Tag Archives: cable

Digiland DL718M tablet: a review

The Digiland DL718M tablet is an inexpensive (sub-$40) tablet sold at consumer electronics stores like Best Buy. Make no mistake, it’s a basic tablet for basic needs. But given reasonable expectations you can buy one of these and be happy with it.

This isn’t a new market by any stretch. But it seems like tablets in this price range are usually Black Friday specials, or only available on online marketplaces far abroad. The Digiland DL718M is one you can get today if you want.

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New computer, old monitor

New computer, old monitor: I see questions fairly frequently about using a new computer and older monitor together. More often than not, it’s possible to do, but you may need to know where to look for the cables and adapters you’ll need.

Here’s some help.

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Estimating the value of a Marx train

One of the most frequent questions I see or receive directly about Marx trains is what a Marx train is worth, or the value of a Marx train. Of course without seeing the train, it’s nearly impossible to give a good estimate, but there are some general rules that you can follow, either to protect yourself as a buyer, or to keep your expectations realistic as a seller.

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When DD-WRT doesn’t work with Charter

I set up a DD-WRT router on Charter’s Spectrum broadband, and had a hard time getting it to work. It wouldn’t pull an IP address on the WAN side, or it would pull a 192.168 address rather than a Charter public address.

Here’s what I had to do to fix it.

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How to connect a Commodore VIC-20 to a TV

Connecting old computers and consoles to not-as-old televisions is frequently a challenge. Sadly, the VIC-20, Commodore’s runaway bestseller from 1982, is no exception to that. Here’s how to connect a Commodore VIC-20 to a TV.

Unfortunately, there are fewer options for connecting a VIC than there are the slightly newer and more common C-64, but I’ll walk you through the options you do have.

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Using a computer power cord on a garbage disposal

When I replace garbage disposals, I prefer to use a power cord rather than hardwire them straight into the wall. The thing is, I don’t like paying $12 for the official power cord, which is chintzy looking and, frankly, looks under spec’ed. Instead, I prefer to use a computer power cord on a garbage disposal.

The label on a 1/3 HP Insinkerator Badger says it’s rated for 5.8 amps at 125 volts. I found a computer power cord in my stash that was rated for 10 amps at 125 volts. It’s overkill, but when it comes to electricity, overkill is good. Best of all, it let me repurpose something I’d already paid for and was probably never going to use.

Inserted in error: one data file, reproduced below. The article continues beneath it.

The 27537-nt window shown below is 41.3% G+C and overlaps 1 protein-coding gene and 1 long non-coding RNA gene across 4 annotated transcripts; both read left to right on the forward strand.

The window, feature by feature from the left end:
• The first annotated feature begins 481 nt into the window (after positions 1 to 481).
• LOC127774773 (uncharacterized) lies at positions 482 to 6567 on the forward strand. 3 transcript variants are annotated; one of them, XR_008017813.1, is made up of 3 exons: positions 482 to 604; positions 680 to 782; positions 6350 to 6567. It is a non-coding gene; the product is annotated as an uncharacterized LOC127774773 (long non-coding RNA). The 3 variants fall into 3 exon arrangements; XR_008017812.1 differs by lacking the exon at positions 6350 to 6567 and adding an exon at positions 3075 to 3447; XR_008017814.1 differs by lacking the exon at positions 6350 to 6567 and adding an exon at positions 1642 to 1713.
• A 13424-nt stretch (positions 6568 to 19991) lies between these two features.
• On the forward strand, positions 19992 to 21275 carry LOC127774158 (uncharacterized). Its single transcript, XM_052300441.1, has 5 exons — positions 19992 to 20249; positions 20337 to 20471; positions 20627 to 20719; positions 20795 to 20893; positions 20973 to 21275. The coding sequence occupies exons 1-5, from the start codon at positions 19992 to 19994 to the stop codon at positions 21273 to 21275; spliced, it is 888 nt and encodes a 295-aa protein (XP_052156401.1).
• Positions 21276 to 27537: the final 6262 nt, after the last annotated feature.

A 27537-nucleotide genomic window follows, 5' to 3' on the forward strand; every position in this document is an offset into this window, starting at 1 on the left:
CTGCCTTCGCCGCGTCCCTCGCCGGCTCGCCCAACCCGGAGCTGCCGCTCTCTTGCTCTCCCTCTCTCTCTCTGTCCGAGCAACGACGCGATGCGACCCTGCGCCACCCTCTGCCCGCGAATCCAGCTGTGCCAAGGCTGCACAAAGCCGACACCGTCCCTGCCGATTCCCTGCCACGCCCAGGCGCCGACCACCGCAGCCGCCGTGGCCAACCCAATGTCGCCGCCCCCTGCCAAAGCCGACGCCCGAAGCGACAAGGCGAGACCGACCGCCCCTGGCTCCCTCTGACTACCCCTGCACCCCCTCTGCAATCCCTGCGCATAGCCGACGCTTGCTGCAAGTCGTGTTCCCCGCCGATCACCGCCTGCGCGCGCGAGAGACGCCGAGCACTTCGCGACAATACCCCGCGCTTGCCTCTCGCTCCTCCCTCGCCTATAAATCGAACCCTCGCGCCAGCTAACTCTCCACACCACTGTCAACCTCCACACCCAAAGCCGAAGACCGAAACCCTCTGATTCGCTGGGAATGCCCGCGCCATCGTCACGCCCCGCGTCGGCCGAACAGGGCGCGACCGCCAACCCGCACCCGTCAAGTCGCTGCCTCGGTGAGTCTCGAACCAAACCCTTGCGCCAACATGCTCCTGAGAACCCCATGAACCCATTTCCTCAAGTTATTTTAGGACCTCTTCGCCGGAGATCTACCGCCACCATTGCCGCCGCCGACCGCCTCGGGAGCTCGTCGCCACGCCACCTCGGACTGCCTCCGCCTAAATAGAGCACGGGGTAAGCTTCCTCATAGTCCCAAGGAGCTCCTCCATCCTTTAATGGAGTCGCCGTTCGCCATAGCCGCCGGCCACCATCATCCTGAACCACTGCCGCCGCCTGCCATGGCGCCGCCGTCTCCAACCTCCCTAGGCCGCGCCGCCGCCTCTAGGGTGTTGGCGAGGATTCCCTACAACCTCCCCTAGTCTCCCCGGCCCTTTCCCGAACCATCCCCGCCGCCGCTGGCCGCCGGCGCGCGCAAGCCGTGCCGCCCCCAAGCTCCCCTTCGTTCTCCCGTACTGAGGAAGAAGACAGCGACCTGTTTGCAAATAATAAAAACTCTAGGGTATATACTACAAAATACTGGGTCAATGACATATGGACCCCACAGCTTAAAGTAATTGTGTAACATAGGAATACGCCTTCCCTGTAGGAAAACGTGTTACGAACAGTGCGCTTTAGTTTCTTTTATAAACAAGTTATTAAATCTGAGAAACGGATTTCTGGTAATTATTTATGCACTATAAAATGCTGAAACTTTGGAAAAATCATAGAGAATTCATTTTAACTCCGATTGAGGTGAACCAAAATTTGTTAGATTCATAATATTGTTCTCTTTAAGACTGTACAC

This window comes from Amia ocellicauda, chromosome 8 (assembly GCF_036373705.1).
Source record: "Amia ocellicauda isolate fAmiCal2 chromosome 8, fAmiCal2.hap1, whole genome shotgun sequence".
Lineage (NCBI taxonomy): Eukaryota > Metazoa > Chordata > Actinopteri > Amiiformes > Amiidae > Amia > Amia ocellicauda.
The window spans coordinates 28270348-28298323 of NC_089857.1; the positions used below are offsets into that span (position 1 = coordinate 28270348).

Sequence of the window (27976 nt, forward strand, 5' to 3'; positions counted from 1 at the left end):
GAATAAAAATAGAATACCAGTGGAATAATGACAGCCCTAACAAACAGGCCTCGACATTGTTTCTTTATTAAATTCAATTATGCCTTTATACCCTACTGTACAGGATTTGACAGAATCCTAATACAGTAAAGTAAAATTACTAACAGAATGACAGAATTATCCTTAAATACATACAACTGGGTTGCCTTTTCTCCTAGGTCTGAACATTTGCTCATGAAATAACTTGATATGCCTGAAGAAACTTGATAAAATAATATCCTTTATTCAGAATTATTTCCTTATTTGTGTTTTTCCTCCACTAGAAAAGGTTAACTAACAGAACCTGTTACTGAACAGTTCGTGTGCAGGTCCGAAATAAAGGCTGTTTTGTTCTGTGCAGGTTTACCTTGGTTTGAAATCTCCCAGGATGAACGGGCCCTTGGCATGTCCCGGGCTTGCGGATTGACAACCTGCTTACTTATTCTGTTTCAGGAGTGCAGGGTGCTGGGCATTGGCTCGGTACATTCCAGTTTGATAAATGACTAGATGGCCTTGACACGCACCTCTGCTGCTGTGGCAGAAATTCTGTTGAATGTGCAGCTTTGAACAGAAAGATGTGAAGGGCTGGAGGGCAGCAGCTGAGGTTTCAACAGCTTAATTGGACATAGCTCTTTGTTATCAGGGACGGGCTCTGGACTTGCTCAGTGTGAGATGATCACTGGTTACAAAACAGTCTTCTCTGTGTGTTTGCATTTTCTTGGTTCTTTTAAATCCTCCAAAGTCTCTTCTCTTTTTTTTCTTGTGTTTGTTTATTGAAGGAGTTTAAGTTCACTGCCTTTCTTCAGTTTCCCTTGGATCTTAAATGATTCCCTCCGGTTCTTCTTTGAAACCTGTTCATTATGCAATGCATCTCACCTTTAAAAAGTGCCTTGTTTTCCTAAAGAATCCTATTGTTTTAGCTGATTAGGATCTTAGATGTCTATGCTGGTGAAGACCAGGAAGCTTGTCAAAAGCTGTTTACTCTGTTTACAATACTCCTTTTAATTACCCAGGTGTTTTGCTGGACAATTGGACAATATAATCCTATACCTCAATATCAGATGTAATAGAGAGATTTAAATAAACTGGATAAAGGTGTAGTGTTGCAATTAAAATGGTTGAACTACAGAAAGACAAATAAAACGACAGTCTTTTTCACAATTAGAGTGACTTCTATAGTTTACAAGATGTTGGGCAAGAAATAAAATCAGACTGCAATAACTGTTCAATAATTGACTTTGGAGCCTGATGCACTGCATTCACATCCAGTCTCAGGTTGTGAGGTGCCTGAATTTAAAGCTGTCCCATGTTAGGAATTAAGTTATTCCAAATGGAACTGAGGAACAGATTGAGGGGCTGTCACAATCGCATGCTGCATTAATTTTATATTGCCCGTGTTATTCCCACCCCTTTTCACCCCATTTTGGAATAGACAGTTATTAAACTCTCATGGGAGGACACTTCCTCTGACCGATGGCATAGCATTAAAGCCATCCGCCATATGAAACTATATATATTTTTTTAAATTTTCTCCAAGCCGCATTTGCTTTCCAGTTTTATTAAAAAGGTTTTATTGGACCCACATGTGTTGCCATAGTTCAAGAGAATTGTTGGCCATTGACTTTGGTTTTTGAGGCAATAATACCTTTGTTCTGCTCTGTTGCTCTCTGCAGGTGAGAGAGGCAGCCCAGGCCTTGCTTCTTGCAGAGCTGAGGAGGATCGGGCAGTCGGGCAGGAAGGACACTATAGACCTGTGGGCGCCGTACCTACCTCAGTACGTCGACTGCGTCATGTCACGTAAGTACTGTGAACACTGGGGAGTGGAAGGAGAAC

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You might need a new router

Do you need a new router? If your Internet is slow after upgrading to a faster service, and if your wifi range and reception is poor, or your Internet connection just generally misbehaves a lot, you might need a new router.

Even the New York Times, of all places, has published articles extolling the virtues of new routers. If your wi-fi at home is bad, they say, think about picking up a TP-Link Archer C7 router. I like the Asus RT-AC66U myself,  but in my experience, and the experience of my colleagues, a new router makes a huge difference.

When one longtime friend upgraded to a TP-Link Archer, he told me his wi-fi improved so much his wired network was suddenly struggling to keep up with it.

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Does a POTS phone use the same wiring as U-Verse VOIP?

A friend asked me a good question: Does a POTS phone use the same wiring as U-Verse VOIP? The answer is, it depends. Outside your house, no it doesn’t. But that’s not your problem. Outside, that’s AT&T’s problem.

Inside is where it matters to you. And inside the house, a POTS phone–the old-fashioned landline phone we’ve been using for well over a century–uses the same wiring as U-Verse VOIP. I’ve probably answered your question but I can elaborate if you’d like.

The residential gateway does the job of translating the signal between old-school POTS phones and the VOIP system. When I got U-Verse, my installer simply spliced a new cable from the gateway into my existing wiring so all of my jacks continued working.

So even though U-Verse is VOIP, there’s no need for VOIP phones. The same common and inexpensive phones that work with traditional home landline service work with U-Verse too. The only caveat is that if you have any rotary phones left over from the 1950s, 60s or 70s–I have a couple because they’re indestructible–they won’t be able to dial out.

How long do you think it takes to have a conversation you don’t wanna have?

Friday night, I took my wife out to get some coffee to get her a few minutes away from the house. There’s a corner in the front of the store next to the window that we always sit in, and it seems like some huckster is always huckstering something there.

And did we ever find a doozie on this Friday night.

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